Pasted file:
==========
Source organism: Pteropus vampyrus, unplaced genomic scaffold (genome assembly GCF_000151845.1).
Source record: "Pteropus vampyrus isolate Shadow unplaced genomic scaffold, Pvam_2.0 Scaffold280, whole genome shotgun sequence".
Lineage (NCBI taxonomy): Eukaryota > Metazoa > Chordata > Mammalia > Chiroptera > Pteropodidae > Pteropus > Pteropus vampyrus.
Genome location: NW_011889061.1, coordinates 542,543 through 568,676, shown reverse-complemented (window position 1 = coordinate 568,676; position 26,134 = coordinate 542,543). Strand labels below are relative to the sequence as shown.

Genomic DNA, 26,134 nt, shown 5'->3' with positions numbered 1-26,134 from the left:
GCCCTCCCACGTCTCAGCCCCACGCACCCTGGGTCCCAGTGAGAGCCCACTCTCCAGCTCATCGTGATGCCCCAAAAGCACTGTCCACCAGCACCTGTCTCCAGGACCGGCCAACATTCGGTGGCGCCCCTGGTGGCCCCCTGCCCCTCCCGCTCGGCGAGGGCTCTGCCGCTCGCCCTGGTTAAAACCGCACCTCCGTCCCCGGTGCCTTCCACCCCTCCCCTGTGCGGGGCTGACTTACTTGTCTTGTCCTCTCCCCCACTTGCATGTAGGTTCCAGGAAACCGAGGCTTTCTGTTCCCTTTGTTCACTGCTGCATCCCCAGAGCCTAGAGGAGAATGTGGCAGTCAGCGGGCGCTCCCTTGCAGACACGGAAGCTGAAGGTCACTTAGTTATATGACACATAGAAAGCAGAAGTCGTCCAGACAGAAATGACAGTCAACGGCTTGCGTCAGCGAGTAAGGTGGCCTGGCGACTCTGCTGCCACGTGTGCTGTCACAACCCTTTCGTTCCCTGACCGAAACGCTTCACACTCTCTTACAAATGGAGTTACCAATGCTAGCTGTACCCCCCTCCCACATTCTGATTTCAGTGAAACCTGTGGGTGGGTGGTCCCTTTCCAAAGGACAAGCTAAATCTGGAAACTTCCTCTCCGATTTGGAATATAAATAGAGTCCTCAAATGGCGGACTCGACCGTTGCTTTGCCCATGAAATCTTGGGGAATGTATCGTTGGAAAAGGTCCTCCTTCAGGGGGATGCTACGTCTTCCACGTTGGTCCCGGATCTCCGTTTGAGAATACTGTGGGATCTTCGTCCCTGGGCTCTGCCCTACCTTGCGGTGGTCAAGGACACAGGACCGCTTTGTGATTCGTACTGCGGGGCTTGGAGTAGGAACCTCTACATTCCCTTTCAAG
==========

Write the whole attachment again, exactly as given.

Source organism: Pteropus vampyrus, unplaced genomic scaffold (genome assembly GCF_000151845.1).
Source record: "Pteropus vampyrus isolate Shadow unplaced genomic scaffold, Pvam_2.0 Scaffold280, whole genome shotgun sequence".
Lineage (NCBI taxonomy): Eukaryota > Metazoa > Chordata > Mammalia > Chiroptera > Pteropodidae > Pteropus > Pteropus vampyrus.
Genome location: NW_011889061.1, coordinates 542,543 through 568,676, shown reverse-complemented (window position 1 = coordinate 568,676; position 26,134 = coordinate 542,543). Strand labels below are relative to the sequence as shown.

Genomic DNA, 26,134 nt, shown 5'->3' with positions numbered 1-26,134 from the left:
GCCCTCCCACGTCTCAGCCCCACGCACCCTGGGTCCCAGTGAGAGCCCACTCTCCAGCTCATCGTGATGCCCCAAAAGCACTGTCCACCAGCACCTGTCTCCAGGACCGGCCAACATTCGGTGGCGCCCCTGGTGGCCCCCTGCCCCTCCCGCTCGGCGAGGGCTCTGCCGCTCGCCCTGGTTAAAACCGCACCTCCGTCCCCGGTGCCTTCCACCCCTCCCCTGTGCGGGGCTGACTTACTTGTCTTGTCCTCTCCCCCACTTGCATGTAGGTTCCAGGAAACCGAGGCTTTCTGTTCCCTTTGTTCACTGCTGCATCCCCAGAGCCTAGAGGAGAATGTGGCAGTCAGCGGGCGCTCCCTTGCAGACACGGAAGCTGAAGGTCACTTAGTTATATGACACATAGAAAGCAGAAGTCGTCCAGACAGAAATGACAGTCAACGGCTTGCGTCAGCGAGTAAGGTGGCCTGGCGACTCTGCTGCCACGTGTGCTGTCACAACCCTTTCGTTCCCTGACCGAAACGCTTCACACTCTCTTACAAATGGAGTTACCAATGCTAGCTGTACCCCCCTCCCACATTCTGATTTCAGTGAAACCTGTGGGTGGGTGGTCCCTTTCCAAAGGACAAGCTAAATCTGGAAACTTCCTCTCCGATTTGGAATATAAATAGAGTCCTCAAATGGCGGACTCGACCGTTGCTTTGCCCATGAAATCTTGGGGAATGTATCGTTGGAAAAGGTCCTCCTTCAGGGGGATGCTACGTCTTCCACGTTGGTCCCGGATCTCCGTTTGAGAATACTGTGGGATCTTCGTCCCTGGGCTCTGCCCTACCTTGCGGTGGTCAAGGACACAGGACCGCTTTGTGATTCGTACTGCGGGGCTTGGAGTAGGAACCTCTACATTCCCTTTCAAG